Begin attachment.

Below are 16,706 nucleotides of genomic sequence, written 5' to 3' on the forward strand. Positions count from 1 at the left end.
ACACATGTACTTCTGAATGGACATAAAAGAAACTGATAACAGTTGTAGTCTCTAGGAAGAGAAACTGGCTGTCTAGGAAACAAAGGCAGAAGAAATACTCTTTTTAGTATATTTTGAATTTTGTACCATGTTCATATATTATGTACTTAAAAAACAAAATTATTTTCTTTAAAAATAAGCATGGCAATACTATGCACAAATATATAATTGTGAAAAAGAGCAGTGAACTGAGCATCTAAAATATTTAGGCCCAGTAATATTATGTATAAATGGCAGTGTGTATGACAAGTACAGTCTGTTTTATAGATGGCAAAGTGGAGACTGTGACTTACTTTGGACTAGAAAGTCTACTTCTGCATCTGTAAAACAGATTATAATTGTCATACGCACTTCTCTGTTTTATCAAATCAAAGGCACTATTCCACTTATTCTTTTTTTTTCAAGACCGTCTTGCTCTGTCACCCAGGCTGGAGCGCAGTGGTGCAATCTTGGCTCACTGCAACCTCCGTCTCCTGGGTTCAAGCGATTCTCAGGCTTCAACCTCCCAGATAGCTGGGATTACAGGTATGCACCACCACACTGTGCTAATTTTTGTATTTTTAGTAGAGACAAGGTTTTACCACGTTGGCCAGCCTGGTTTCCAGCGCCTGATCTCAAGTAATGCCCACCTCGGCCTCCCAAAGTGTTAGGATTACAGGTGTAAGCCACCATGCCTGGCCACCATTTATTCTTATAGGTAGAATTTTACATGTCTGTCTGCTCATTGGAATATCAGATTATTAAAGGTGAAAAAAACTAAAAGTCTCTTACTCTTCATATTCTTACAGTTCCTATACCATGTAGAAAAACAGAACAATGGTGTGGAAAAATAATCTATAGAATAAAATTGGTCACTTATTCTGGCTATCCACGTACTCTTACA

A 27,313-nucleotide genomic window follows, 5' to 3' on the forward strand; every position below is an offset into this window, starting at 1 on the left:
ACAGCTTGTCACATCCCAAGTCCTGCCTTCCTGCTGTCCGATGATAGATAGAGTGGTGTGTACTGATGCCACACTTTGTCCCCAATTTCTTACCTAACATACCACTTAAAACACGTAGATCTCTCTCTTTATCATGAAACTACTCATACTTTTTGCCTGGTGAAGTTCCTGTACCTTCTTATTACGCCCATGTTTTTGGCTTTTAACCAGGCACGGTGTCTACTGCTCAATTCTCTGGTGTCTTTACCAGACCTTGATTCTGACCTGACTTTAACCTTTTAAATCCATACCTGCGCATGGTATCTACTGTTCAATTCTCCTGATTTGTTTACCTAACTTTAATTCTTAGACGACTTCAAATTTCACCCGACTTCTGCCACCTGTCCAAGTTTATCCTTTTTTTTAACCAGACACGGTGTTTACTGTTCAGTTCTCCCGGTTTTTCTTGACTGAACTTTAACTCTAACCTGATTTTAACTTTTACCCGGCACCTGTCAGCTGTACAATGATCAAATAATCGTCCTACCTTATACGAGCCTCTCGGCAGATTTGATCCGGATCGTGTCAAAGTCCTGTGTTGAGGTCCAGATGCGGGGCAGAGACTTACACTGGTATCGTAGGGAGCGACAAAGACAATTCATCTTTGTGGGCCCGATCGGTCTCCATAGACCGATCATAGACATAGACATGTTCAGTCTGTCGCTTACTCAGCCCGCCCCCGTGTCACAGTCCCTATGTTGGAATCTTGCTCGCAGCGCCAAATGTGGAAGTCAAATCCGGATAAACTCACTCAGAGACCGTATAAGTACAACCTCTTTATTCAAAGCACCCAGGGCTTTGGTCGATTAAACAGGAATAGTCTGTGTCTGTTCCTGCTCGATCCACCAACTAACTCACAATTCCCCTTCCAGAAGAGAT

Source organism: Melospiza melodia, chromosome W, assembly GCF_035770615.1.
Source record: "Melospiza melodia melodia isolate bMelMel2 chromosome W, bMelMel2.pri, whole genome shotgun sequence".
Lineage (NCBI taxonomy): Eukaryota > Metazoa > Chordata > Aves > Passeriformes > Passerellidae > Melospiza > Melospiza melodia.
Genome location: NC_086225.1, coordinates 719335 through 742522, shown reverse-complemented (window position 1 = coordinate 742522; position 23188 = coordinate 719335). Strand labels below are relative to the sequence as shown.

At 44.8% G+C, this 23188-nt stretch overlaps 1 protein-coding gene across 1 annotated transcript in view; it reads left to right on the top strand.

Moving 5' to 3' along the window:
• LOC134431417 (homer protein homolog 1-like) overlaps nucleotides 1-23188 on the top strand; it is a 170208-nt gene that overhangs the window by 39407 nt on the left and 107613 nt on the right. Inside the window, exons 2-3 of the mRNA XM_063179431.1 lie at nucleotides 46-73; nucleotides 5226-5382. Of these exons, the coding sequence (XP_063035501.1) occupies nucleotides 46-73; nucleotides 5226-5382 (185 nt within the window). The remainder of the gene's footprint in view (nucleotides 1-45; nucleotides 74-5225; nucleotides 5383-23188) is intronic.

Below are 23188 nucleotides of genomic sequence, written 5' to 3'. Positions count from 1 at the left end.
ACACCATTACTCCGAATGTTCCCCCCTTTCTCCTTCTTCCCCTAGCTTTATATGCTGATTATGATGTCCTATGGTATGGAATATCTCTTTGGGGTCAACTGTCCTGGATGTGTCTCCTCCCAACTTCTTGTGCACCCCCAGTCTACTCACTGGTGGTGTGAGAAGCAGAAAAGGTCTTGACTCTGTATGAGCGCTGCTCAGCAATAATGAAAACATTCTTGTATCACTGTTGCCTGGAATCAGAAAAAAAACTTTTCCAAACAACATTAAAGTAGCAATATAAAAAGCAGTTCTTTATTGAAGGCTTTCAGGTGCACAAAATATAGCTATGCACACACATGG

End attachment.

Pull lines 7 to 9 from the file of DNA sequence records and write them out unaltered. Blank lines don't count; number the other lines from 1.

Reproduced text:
Lineage (NCBI taxonomy): Eukaryota > Metazoa > Chordata > Aves > Passeriformes > Passerellidae > Melospiza > Melospiza melodia.
Genome location: NC_086225.1, coordinates 719335 through 742522, shown reverse-complemented (window position 1 = coordinate 742522; position 23188 = coordinate 719335). Strand labels below are relative to the sequence as shown.

At 44.8% G+C, this 23188-nt stretch overlaps 1 protein-coding gene across 1 annotated transcript in view; it reads left to right on the top strand.